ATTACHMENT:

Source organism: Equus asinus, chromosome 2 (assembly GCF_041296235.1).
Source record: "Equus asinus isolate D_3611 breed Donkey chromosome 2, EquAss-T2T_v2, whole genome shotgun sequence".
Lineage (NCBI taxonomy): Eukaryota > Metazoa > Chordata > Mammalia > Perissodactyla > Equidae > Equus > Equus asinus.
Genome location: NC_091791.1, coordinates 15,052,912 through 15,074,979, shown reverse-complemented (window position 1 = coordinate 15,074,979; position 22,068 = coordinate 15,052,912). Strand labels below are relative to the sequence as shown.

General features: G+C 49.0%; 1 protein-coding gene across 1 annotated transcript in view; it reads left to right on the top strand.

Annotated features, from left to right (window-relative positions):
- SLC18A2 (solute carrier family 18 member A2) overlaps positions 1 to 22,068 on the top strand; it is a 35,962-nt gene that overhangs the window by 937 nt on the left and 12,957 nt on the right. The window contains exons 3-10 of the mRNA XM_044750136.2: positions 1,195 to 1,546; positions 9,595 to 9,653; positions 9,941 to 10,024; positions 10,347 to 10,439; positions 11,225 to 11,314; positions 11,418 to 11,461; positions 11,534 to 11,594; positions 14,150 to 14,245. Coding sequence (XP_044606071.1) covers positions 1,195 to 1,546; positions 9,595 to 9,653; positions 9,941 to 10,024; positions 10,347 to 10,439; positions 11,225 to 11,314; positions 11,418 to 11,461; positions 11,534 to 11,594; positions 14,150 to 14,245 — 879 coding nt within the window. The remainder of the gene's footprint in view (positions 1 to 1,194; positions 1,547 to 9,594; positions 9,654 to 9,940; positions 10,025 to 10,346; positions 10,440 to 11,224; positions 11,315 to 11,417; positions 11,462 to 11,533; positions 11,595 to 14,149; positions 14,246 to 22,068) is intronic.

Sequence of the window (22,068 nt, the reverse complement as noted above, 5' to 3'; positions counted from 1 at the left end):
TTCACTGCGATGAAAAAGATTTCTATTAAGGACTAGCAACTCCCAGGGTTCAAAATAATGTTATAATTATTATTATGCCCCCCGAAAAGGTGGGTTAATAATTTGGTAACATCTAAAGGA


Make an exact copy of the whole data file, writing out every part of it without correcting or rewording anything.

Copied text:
Source organism: Equus asinus, chromosome 2 (assembly GCF_041296235.1).
Source record: "Equus asinus isolate D_3611 breed Donkey chromosome 2, EquAss-T2T_v2, whole genome shotgun sequence".
Lineage (NCBI taxonomy): Eukaryota > Metazoa > Chordata > Mammalia > Perissodactyla > Equidae > Equus > Equus asinus.
Genome location: NC_091791.1, coordinates 15,052,912 through 15,074,979, shown reverse-complemented (window position 1 = coordinate 15,074,979; position 22,068 = coordinate 15,052,912). Strand labels below are relative to the sequence as shown.

General features: G+C 49.0%; 1 protein-coding gene across 1 annotated transcript in view; it reads left to right on the top strand.

Annotated features, from left to right (window-relative positions):
- SLC18A2 (solute carrier family 18 member A2) overlaps positions 1 to 22,068 on the top strand; it is a 35,962-nt gene that overhangs the window by 937 nt on the left and 12,957 nt on the right. The window contains exons 3-10 of the mRNA XM_044750136.2: positions 1,195 to 1,546; positions 9,595 to 9,653; positions 9,941 to 10,024; positions 10,347 to 10,439; positions 11,225 to 11,314; positions 11,418 to 11,461; positions 11,534 to 11,594; positions 14,150 to 14,245. Coding sequence (XP_044606071.1) covers positions 1,195 to 1,546; positions 9,595 to 9,653; positions 9,941 to 10,024; positions 10,347 to 10,439; positions 11,225 to 11,314; positions 11,418 to 11,461; positions 11,534 to 11,594; positions 14,150 to 14,245 — 879 coding nt within the window. The remainder of the gene's footprint in view (positions 1 to 1,194; positions 1,547 to 9,594; positions 9,654 to 9,940; positions 10,025 to 10,346; positions 10,440 to 11,224; positions 11,315 to 11,417; positions 11,462 to 11,533; positions 11,595 to 14,149; positions 14,246 to 22,068) is intronic.

Sequence of the window (22,068 nt, the reverse complement as noted above, 5' to 3'; positions counted from 1 at the left end):
TTCACTGCGATGAAAAAGATTTCTATTAAGGACTAGCAACTCCCAGGGTTCAAAATAATGTTATAATTATTATTATGCCCCCCGAAAAGGTGGGTTAATAATTTGGTAACATCTAAAGGA